While estimates on its exact frequency vary, primary aldosteronism is a common cause of secondary hypertension and may be present in 5% to 15% of hypertensive patients. In addition to its effects on blood pressure (BP), felt mostly to be a result of increased salt and water retention, excess aldosterone levels are also associated with an increased risk of metabolic consequences, including hypokalemia and hypomagnesemia, and cardiovascular structural derangements, such as left ventricular hypertrophy (LVH) and cardiac fibrosis. The majority of patients with primary aldosteronism have bilateral idiopathic adrenal hyperplasia (IAH) requiring medical rather than surgical therapy. In these patients, effective mineralocorticoid blockade is essential for BP control. Spironolactone is the most commonly used mineralocorticoid receptor antagonist (MRA). While it has been demonstrated to effectively lower BP in patients with IAH, as its effects are not specific for the mineralocorticoid receptor, it is also frequently associated with adverse side effects. These include gynecomastia, breast tenderness, menstrual abnormalities, and impotence, which are felt to be the result of its off-target agonist activity at the progesterone receptor and its antagonist activity at the androgen receptor. The newer MRA eplerenone is a more selective inhibitor of the mineralocorticoid receptor, with up to a 500-fold lower affinity for the androgen and progestin receptors that allows it to be associated with fewer sexual side effects. As there has been only one small study directly comparing spironolactone with eplerenone in patients with hypertension associated with primary aldosteronism, the present multicenter, randomized, double-blind, noninferiority study was undertaken to compare the efficacy and tolerability of spironolactone (75–225 mg daily) with eplerenone (100–300 mg daily) in patients with IAH.
To be included in the trial, men and nonchildbearing women at least 18 years of age had to have hypertension (defined as a seated diastolic BP of at least 90 mm Hg but not >120 mm Hg and a systolic BP not >200 mm Hg), a serum potassium >3.0 and <5.0 mg/dL, the ability to discontinue current antihypertensive medication (as judged by the investigator), and evidence of primary aldosteronism. All of the following criteria had to be met to confirm the presence of primary aldosteronism: (1) serum aldosterone >20 ng/dL while consuming at least 150 mEq/d of sodium or a serum aldosterone >5 ng/dL after infusion of 2 L of isotonic saline, (2) morning plasma renin activity (PRA) <1.0 ng/mL/h after being seated for 30 minutes and off β-blocker and clonidine treatment for more than 2 weeks or an upright immunoreactive renin concentration <15 pg/mL, (3) elevated plasma aldosterone to PRA ratio >23, and (4) urine aldosterone more than 20 μg/d in the presence of urine sodium of >150 mEq/d. Radiographic evidence of IAH or results of adrenal vein sampling were considered supportive evidence of primary aldosteronism but were not required for entry in the study, as this was not a study of Conn’s tumor–associated hyperaldosteronism. Exclusion criteria included systolic BP >200 mm Hg, diastolic BP >120 mm Hg, history of accelerated-malignant hypertension, planned surgical intervention for adrenal adenoma, sex hormone therapy, serum creatinine >1.5 mg/dL in men or >1.3 mg/dL in women, use of spironolactone, guanethidine or reserpine in the previous 30 days, significantly elevated transaminases >2 times the upper limit of normal, or a history of stroke, myocardial infarction, heart failure, or other serious cardiovascular event within 6 months.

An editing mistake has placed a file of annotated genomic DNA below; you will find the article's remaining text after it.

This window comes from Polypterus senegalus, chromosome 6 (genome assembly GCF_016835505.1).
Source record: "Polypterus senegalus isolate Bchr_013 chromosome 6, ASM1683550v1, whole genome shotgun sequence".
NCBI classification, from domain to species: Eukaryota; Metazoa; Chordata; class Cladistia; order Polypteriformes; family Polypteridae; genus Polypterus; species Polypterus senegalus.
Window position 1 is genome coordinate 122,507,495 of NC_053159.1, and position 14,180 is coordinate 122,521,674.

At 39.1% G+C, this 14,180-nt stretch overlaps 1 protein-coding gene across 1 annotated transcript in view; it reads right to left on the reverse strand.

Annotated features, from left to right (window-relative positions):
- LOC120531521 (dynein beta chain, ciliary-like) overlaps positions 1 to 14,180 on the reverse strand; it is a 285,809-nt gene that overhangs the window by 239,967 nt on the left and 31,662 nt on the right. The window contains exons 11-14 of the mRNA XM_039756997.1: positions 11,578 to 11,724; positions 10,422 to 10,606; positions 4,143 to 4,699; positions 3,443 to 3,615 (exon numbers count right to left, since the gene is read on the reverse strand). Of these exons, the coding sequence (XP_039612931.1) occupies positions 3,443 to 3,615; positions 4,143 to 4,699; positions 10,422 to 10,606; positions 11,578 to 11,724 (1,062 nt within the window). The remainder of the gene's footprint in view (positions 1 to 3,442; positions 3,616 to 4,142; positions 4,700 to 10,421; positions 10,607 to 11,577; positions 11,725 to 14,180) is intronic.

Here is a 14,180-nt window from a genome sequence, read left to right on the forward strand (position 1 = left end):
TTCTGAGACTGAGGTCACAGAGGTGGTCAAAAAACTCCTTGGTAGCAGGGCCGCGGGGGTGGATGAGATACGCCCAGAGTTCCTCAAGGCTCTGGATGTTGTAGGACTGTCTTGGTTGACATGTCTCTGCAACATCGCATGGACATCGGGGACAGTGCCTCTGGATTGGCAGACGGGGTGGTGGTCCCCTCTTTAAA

Patients who met the inclusion criteria entered a 1- to 3-week pretreatment screening period followed by a 2- to 3-week single-blind, placebo run-in period. If diastolic BP rose to >120 mm Hg during this period, the run-in period was terminated early, and the patient was started on active drug therapy. After placebo run-in, patients were randomized to receive either eplerenone, starting at 100 mg daily, or spironolactone, starting at 75 mg daily. If trough seated diastolic BP remained >90 mm Hg, doses of study medication were increased at weeks 4, 8, and 12 to a maximum of 300 mg eplerenone in 100-mg increments or 225 mg spironolactone in 75-mg increments, both given once daily. The prespecified primary efficacy end point was trough seated diastolic BP at week 16. A formal test on noninferiority was conducted to establish that the treatment difference in mean diastolic BP reduction at the end of the study (spironolactone minus eplerenone) was not >4 mm Hg. There were also a number of prespecified secondary end points, including multiple different BP measurements, hormonal levels, safety and tolerability issues, and standardized quality-of-life (QOL) questionnaires. All analyses were performed using an intention-to-treat approach. All BP was measured using the Omron HEM-705CP device (Omron, Kyoto, Japan) with three readings each separated by 3 to 5 minutes taken at each measurement. The first measurement was discarded and the 2nd and 3rd were averaged for the recorded BP value. BP was measured 24 hours after the last dose of medication was taken. Plasma renin, aldosterone, and cortisol were determined at baseline and following 4, 8, and 16 weeks of treatment. In addition, sex hormone profiles (total testosterone, luteinizing hormone [LH], and total estradiol levels) were analyzed for both men and women, and 24-hour urine samples for aldosterone, potassium, sodium, creatinine, and creatinine clearance were collected at baseline and at the end of the 16-week study (or at early withdrawal). Finally, health-related QOL questionnaires were completed at baseline and 8 and 16 weeks postrandomization.